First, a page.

If we look at the plugins mentioned above, you can see that their long description provides plenty of details about the plugin itself, and includes additional information such as a Facebook group and the plugin’s support forum respectively, which serve as additional support channels. Both plugins include a video overview of the plugin which further demonstrates the ease of use of the respective plugins:
The difference between the two plugins is that Beaver Builder version in the official repository is a lite version of the plugin and they use their long description to effectively highlight the differences between the free and the pro version without being overly pushy.
Elementor, on the other hand, is completely free and uses a section of the long description to invite others to contribute to the plugin and leave a review which is especially important for new plugins.
What’s more, both plugins provide social proof: Beaver Builder showcases user testimonials, while Elementor links to press mentions on Product Hunt.
The FAQ (frequently asked questions) section is your opportunity to eliminate problems before they even occur. It can address user concerns immediately and you can use it in a couple of different ways. You can actually include the top 10 asked questions and provide a link to a dedicated FAQ page on your website, or you can forego including the FAQ and direct people immediately toward your site.
The installation section should include everything a user needs to get the plugin up and running correctly. Unless you have very specific requirements, it’s a good idea to leave this section brief and to the point, with steps presented logically, one after another.
Providing screenshots is a nice way of seeing the plugin in action and allows the users to get familiar with the user interface. Consider including screenshots that show where each setting is, and how it looks when used. Make sure to include a caption of the screenshot to explain what the particular screenshot is about.
What About Marketplaces Like CodeCanyon?
So far, we’ve covered writing effective copy for the official repository. But what about marketplaces like CodeCanyon?
CodeCanyon doesn’t have the same sections as the official repository and the layout is different when you search for a particular plugin as you can see from the screenshot below:
However, just because it’s different doesn’t mean that the principles mentioned above do not apply. You should still follow the same practices as outlined above and make sure you include a short and concise statement that will grab attention, then provide a detailed explanation and the reasons to choose your plugin.
ThemePunch, the authors of the best-selling slider plugin Slider Revolution, offer the following advice:
“In our experience putting the information into nicely designed graphics are a great way to catch the visitors attention. Clarity of the statements and a visual hierarchy are also really important! In-Depth feature descriptions in pure html text form make sure that the SEO aspect of the description page is not lacking.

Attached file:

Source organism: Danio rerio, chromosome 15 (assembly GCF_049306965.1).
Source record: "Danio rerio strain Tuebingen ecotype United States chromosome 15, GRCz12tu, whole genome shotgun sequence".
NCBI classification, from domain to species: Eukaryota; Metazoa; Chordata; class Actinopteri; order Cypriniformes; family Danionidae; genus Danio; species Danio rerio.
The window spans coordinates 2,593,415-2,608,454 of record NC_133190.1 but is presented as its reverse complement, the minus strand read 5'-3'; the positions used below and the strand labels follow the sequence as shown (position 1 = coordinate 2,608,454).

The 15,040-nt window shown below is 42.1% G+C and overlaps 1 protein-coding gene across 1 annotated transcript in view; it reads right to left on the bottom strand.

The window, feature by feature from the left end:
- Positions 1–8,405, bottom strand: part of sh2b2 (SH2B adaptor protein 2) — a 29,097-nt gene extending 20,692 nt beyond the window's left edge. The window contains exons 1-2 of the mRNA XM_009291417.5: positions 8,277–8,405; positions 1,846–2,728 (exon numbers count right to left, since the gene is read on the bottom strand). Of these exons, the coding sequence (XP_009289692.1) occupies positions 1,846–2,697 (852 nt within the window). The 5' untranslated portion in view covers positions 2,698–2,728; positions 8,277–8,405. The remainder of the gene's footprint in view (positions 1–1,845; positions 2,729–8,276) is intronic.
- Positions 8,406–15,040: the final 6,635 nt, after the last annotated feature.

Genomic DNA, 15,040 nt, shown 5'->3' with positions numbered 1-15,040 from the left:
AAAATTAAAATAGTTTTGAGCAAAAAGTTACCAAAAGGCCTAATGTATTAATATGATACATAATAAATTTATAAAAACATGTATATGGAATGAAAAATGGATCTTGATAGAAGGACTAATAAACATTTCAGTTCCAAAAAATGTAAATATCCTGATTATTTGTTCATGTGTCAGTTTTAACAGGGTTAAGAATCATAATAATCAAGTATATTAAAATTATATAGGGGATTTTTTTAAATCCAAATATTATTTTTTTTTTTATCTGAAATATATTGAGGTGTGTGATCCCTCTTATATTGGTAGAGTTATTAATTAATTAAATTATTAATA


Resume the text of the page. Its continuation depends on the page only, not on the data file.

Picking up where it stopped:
We are regularly updating our description page to tease new feature releases and to make sure the change history of the plugin is up to date.
Our customers like that we are reacting fast to bugs and problems and are always happy to see new features and content being added to the plugin.
As our download rates have increased constantly over the past years, we think that this was due to a variety of reasons and it’s hard to say how much of that can be attributed to the description page. The description surely does play a role, and so does a clearly structured preview page, customer care and overall product quality.”
Writing effective WordPress plugin description copy is the best way to increase the number of downloads you get. The best part about it is that your plugin’s readme.txt can be updated as often as you like, which means you can test and experiment to find what works best for your plugin and your business goals. Take advantage of this by adding trackable URLs (like Google campaign URLs) to all links back to your website in your readme.txt and monitor the stats of your plugin’s downloads to increase your conversion rate.
Now I want to hear from you. What’s something you think is invaluable for creating high-converting WordPress plugin copy?
Great article. I think this is an overlooked subject, and I’m glad you have written this post to clarify the importance of the plugin copy.
I’ve seen a lot of plugins where you really have to be a developer to decipher what the plugin does.
My advice for the short description as well as the first line of the long description is to examine how other plugins in the category present themselves, and try to see what pain that your plugin solves. For us this was the ability to get a pixel perfect, high-end design as well as the speed of our page builder, so this is what we emphasized on the short description and the first line of the long desc.
We also came up with a very clear catchphrase of: “Any theme, any page, any design” for the launch post that was simply too good not to implement in the plugin description.
Finally, in the long description I think it is vital to continue what you started in the short description and include real yet interesting features of the plugin, so when the users first try out the plugin they’ll go: “Hey, he wasn’t kidding about instant drag and drop… cool.
Thanks for sharing your thought process & strategy for your plugin copy. Very useful!
Everyone install WordPress plugin after hearing good views about it but sometime they ignores very good plugin from word press library so having good lines in plugin description help getting about particular plugin
It’s also very important you embed a YouTube video shows an overview of what your plugin is capable of achieving.